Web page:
A Norwegian cruise ship carrying 400 passengers and crew is being towed back to Germany after being pounded by a ‘rogue wave’ which knocked out its power during a ferocious storm in the North Sea.
The UK-bound MS Maud, which belongs to cruise company HX, a unit of Norway’s Hurtigruten Group, was sailing some 162 miles off Denmark’s west coast and about 217 miles off Britain’s east coast when the wave shattered windows on the bridge.
The ship had started a 14-day Northern Lights expedition sailing from Tilbury, in the UK, on December 9 and was due to return to the Essex port on December 23, meaning it is likely there are dozens of Brits on board.
Stomach-churning footage shared by passengers highlights just how choppy the conditions were, with the ship seen aggressively rocking up and down as it was ravaged by huge waves, while belongings were strewn across the floor.
The video, which was shared on Facebook, received dozens of comments from fellow passengers with one writing: ‘We’re watching films in our room. Every time we move we nearly go flying.’
MS Maud (pictured) had started a 14-day Northern Lights expedition sailing from Tilbury, in the UK, on December 9 and it was due to return to the Essex port on December 23
Footage shared from inside MS Maud shows the ship moving up and down aggressively, while items are strewn across the floor
The ship’s 266 passengers and 131 crew members were safe, a spokesperson for the Danish Joint Rescue Coordination Centre (DJRC) confirmed, adding that a vessel from civil rescue firm Esvagt had managed to connect a tow line to the cruise ship.
‘An Esvagt ship is towing it slowly towards Bremerhafen in Germany at around 8-9 knots,’ the spokesperson said.
The power outage caused the crew to lose its ability to navigate. However, the vessel’s main engine was still functioning, enabling the ship to be steered manually from the engine room.
MS Maud left Floroe in Norway on Thursday and was due to arrive in Tilbury in Britain on Friday.
Hurtigruten confirmed in a statement on Friday that the vessel was heading to Bremerhafen for disembarkation.
A spokesperson for HX said: ‘Yesterday afternoon, December 21, MS Maud reported a temporary loss of power after encountering a rogue wave. The ship was sailing towards Tilbury, UK from Florø, Norway when the incident occurred.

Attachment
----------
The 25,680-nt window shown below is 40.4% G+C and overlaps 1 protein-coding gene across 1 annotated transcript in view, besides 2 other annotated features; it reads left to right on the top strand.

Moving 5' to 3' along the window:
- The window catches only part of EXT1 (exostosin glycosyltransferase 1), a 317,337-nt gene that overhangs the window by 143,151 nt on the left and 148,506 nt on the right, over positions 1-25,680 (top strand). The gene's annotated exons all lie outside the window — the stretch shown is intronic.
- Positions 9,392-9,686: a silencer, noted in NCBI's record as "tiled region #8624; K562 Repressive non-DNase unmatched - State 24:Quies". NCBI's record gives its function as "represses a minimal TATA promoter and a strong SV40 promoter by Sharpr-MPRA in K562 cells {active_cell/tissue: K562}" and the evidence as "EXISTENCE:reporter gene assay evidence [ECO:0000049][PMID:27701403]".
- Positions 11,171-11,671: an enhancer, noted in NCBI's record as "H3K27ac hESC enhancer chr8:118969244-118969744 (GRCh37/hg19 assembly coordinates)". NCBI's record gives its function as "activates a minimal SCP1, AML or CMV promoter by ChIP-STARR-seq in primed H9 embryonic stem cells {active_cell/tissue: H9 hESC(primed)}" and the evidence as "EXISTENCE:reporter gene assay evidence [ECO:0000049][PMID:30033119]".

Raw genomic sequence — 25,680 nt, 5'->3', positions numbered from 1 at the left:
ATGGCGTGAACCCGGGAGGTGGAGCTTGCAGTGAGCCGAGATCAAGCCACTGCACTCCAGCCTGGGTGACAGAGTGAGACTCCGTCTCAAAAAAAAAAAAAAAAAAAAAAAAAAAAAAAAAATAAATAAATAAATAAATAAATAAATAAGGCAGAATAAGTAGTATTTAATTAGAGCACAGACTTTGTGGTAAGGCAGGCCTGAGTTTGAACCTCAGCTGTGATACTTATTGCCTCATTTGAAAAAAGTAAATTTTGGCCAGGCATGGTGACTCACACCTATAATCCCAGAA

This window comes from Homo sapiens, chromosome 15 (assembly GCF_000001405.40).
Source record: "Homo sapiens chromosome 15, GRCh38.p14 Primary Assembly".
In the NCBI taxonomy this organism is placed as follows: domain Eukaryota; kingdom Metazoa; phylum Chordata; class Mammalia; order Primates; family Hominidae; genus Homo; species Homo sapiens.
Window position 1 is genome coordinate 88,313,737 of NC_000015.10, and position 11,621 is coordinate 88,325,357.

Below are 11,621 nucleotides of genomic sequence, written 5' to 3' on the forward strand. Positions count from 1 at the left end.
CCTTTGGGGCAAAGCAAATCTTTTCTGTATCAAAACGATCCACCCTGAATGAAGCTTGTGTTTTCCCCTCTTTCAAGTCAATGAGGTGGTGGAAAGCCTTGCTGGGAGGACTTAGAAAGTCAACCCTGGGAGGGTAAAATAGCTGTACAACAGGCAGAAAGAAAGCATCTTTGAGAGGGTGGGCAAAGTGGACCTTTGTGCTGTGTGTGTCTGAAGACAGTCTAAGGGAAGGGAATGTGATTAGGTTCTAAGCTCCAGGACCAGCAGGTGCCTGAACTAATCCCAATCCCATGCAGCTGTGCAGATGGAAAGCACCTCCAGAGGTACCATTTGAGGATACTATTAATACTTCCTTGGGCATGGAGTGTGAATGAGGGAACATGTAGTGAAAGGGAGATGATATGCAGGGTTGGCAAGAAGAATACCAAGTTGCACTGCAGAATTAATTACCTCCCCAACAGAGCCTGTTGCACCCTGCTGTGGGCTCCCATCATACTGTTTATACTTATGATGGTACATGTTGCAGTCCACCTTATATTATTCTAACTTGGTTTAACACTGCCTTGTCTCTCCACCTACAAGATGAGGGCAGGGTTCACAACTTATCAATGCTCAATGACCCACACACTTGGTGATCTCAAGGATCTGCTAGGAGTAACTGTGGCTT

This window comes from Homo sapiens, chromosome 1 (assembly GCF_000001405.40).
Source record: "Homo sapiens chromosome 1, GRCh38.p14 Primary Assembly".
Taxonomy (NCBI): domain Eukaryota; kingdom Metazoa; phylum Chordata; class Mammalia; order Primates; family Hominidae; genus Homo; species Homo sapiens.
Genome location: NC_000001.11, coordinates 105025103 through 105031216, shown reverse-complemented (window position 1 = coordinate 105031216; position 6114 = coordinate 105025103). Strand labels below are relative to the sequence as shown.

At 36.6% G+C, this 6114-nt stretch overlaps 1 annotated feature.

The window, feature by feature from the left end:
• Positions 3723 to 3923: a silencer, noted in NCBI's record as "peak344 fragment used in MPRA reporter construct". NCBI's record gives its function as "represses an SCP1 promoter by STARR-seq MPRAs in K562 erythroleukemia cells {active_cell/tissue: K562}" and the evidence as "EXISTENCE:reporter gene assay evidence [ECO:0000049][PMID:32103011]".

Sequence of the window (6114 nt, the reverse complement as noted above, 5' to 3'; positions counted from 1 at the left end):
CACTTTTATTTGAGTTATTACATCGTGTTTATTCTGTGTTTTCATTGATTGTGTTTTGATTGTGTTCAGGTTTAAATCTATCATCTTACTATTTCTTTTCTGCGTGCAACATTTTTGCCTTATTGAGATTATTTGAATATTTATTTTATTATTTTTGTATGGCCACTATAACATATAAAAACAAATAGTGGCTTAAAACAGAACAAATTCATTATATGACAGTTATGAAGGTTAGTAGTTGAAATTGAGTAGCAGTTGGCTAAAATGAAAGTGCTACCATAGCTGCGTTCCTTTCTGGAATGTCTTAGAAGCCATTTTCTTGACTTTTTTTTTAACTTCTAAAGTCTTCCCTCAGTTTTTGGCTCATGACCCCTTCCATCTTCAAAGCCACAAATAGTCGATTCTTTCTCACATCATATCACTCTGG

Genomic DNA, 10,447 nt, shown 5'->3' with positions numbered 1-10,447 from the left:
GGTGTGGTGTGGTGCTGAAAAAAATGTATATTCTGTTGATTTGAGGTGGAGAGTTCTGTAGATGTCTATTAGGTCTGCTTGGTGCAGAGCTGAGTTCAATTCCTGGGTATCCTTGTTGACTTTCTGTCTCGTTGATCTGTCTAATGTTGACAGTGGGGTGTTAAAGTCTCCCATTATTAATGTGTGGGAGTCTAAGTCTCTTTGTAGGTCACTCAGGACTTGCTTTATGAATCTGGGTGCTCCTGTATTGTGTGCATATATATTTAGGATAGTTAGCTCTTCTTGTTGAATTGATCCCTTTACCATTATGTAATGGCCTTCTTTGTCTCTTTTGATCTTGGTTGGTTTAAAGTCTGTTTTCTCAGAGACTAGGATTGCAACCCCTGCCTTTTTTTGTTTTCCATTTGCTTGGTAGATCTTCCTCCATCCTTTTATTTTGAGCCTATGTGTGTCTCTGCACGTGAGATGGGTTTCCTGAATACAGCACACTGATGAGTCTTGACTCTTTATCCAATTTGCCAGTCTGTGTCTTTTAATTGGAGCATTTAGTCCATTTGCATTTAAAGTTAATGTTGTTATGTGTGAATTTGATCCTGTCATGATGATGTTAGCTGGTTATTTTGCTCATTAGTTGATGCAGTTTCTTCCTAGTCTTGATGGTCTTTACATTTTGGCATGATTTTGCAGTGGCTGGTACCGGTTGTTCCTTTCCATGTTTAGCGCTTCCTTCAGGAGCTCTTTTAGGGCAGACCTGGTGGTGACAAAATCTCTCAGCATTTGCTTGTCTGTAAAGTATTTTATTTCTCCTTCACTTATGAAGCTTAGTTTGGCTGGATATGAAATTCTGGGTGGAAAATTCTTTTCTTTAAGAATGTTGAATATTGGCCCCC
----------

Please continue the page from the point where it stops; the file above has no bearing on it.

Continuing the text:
‘At this time, the ship has confirmed that no serious guest or crew injuries have been sustained as a result of the incident. The condition of the ship remains stable and the crew are able to sail under their own power.
‘Following ongoing safety checks and technical assessments, given the weather conditions, we decided to amend the planned sailing route. Across the fleet, there are thorough operational protocols in place and we always prioritise the safety of those onboard.
‘The ship is currently sailing to Bremerhaven, Germany for disembarkation. Our team are working to arrange onward travel back home for guests onboard.’
The area was hit by a storm late on Thursday with hurricane-force gusts blowing from the northwest, and they are forecasted to continue on Friday, the Danish Meteorological Institute said.
Another video shows the rough North Sea conditions as the crew had to be towed to Germany
The map shoes the route of MS Maud from Floroe to Tilbury before it lost navigation ability in the North Sea
The MS Maud – formerly known as the MS Midnatsol – got its name from a polar vessel from 100 years ago, according to its website.
The original vessel was named for the first queen of what’s come to be known as modern-day Norway.
The ship is outfitted with technology that its website claims makes it ‘exceptionally well-suited’ for cruises between Norway and the British Isles.
Journeys on the MS Maud cost anywhere between $3,000 and nearly $10,000.
It comes six weeks after a Saga cruise ship was battered by a storm (pictured) and ground to a halt in the Bay of Biscay, forcing passengers to ‘hold on for dear life’
It comes six weeks after a Saga cruise ship was battered by a storm and ground to a halt in the Bay of Biscay, forcing passengers to ‘hold on for dear life’.
The Spirit of Discovery cut short its two-week voyage and headed back to Portsmouth early to avoid the oncoming tempest when punishing winds and choppy waters caught up with it.
Around 100 of the 1,000 people on board were injured, the majority of whom were hurt as the ship’s safety system was activated, causing it to dramatically veer and shudder to a halt, according to Saga at the time.